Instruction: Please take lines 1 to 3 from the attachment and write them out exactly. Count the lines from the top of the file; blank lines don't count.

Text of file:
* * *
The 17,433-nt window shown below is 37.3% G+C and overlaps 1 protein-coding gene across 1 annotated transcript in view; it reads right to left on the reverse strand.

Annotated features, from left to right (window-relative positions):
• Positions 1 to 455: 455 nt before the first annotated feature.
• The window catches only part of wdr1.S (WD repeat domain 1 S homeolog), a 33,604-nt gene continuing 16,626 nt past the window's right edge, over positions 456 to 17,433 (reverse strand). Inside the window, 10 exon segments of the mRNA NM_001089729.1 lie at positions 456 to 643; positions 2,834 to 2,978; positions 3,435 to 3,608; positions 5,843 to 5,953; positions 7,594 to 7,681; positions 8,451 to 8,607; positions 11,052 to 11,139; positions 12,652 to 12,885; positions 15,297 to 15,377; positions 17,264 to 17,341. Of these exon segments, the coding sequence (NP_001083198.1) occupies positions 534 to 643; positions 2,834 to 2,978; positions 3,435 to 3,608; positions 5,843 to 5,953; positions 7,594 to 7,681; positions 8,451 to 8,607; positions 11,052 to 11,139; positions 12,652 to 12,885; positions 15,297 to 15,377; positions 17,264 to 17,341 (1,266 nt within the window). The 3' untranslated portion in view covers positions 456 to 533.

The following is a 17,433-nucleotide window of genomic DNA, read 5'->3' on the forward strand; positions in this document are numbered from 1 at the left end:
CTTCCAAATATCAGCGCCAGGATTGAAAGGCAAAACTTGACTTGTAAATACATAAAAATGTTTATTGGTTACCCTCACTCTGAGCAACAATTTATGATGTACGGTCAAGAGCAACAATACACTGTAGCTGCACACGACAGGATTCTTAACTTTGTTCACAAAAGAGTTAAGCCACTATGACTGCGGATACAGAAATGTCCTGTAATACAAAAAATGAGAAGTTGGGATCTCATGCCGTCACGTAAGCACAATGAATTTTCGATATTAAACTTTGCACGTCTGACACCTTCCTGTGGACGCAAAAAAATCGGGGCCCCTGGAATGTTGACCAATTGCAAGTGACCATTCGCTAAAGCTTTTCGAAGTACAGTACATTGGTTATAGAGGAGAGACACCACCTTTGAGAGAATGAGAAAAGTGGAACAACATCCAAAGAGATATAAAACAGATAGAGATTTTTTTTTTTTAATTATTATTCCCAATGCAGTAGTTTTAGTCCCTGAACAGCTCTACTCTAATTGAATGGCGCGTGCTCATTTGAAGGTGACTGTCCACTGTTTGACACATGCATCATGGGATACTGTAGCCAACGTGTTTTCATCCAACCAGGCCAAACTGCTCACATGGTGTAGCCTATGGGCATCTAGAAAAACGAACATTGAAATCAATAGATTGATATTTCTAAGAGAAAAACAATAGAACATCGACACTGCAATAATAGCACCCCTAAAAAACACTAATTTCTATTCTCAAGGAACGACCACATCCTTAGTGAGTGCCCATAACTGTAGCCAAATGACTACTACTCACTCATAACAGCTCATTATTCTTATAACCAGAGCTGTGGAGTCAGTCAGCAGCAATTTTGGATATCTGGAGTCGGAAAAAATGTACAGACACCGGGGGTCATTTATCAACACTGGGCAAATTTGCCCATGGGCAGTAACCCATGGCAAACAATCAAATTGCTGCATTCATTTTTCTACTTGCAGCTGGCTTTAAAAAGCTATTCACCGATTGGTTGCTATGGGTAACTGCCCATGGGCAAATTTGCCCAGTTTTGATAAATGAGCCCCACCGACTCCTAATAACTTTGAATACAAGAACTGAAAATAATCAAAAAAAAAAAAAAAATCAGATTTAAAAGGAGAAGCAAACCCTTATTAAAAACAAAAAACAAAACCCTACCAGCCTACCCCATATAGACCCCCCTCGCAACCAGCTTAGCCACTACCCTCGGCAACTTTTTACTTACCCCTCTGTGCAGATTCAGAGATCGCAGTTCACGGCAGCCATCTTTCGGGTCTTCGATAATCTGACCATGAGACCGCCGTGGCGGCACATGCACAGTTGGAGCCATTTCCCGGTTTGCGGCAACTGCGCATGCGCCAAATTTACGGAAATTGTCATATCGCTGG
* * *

The 17,433-nt window shown below is 37.3% G+C and overlaps 1 protein-coding gene across 1 annotated transcript in view; it reads right to left on the reverse strand.

Annotated features, from left to right (window-relative positions):
• Positions 1 to 455: 455 nt before the first annotated feature.